Kua Bay. Located off the Queen Ka'ahumanu Highway (19) north of Kona between mile markers 88 and 89, Kua Bay offers a scenic white sand beach gently sloping down into the ocean. The beauty of the white sand beach and light blue waters is breathtaking - no doubt, this is one of the prettiest beaches on the Island. There are no trees or shade here. During calm conditions, the swimming and snorkeling are excellent and easy. In October 2005, a new paved road was completed leading to Kua Bay.
Kikaua Point Beach. Kikaua Point Beach is located approximately 10 miles north of Kailua-Kona, adjacent the Kukio Golf Resort. Kikaua Point Beach is on the of prettiest, family beaches on the Big Island. Lava rocks and large groves of shady trees surround the white sand bottomed cove. The waters in this cove are protected and calm. There are showers, bathrooms, and water fountains here.
Kuki'o Beach. Kuki'o Beach is another pretty Kohala beach located just north of Kikaua Point, accessible at the Hualalai, Four Seasons Resort. This scenic, long crescent of white sand is surrounded by shady palm, ironwood, and kiawe trees. You will frequently see turtles swimming in the shallows or basking on the beach.
Kahuwai Bay Beach. This sandy beach is located adjacent the Kona Village Resort and is surrounded by groves of palm trees. There are scattered lava rocks forming a natural barrier in the shallow water. You can regularly see turtles basking on the beach here. The sunsets are pretty at this beach.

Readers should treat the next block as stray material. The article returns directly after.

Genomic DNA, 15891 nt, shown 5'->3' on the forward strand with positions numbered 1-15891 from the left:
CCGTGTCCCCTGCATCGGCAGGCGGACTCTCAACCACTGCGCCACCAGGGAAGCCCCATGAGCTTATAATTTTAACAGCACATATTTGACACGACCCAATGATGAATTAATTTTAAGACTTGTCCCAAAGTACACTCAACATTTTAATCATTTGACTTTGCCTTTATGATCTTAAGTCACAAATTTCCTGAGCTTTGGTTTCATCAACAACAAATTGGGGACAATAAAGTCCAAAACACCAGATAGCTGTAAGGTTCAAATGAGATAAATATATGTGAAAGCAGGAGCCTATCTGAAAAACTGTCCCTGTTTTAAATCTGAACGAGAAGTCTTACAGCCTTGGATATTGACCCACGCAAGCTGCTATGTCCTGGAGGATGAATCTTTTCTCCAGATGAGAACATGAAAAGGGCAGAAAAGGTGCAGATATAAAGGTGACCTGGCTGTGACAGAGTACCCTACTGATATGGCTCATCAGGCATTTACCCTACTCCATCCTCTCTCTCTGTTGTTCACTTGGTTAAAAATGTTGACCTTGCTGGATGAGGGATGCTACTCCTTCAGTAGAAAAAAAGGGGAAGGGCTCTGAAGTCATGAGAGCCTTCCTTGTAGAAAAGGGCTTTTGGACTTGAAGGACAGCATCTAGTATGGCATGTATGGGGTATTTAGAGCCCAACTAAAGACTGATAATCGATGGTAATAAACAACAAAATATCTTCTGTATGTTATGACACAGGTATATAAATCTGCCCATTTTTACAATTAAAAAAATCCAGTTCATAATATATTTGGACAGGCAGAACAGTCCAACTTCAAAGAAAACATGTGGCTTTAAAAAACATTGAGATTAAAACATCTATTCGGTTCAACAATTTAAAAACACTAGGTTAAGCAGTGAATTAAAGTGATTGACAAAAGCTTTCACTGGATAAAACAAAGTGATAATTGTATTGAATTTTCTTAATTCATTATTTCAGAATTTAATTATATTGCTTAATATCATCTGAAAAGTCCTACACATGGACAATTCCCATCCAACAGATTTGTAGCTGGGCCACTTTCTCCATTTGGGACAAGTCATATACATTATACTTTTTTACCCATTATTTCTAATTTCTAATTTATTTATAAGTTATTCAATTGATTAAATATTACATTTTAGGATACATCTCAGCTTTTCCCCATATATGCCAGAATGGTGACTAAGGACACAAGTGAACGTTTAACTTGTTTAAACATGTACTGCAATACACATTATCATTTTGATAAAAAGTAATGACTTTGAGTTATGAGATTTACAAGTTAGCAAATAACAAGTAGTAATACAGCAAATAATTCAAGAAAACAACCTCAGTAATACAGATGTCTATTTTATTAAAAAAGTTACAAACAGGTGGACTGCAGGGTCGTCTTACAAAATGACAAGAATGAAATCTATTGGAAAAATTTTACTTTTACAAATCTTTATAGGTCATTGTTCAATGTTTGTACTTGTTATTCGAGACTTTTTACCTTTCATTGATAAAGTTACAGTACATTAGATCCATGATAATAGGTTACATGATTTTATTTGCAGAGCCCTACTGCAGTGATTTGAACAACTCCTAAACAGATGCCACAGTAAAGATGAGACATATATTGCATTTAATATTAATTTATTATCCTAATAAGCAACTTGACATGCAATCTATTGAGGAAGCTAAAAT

Ki'holo Bay. The unmarked road across a vast lava field requires a 20-minute hike, so take plenty of water. Private homes are built along the oceanfront. The huge, spring-fed Luahinewai Pond anchors the south end of the bay, and the three black-pebble beaches are fine for swimming in calm weather. At the northern end, Wainanali'i Pond (a 5-acre lagoon) is a feeding site for green sea turtles. The two ponds are off-limits to swimmers. Kamehameha I had a well-stocked fishpond here that was destroyed by lava in 1859. You'll find good swimming here but no facilities. Hwy. 19, Mile Marker 81.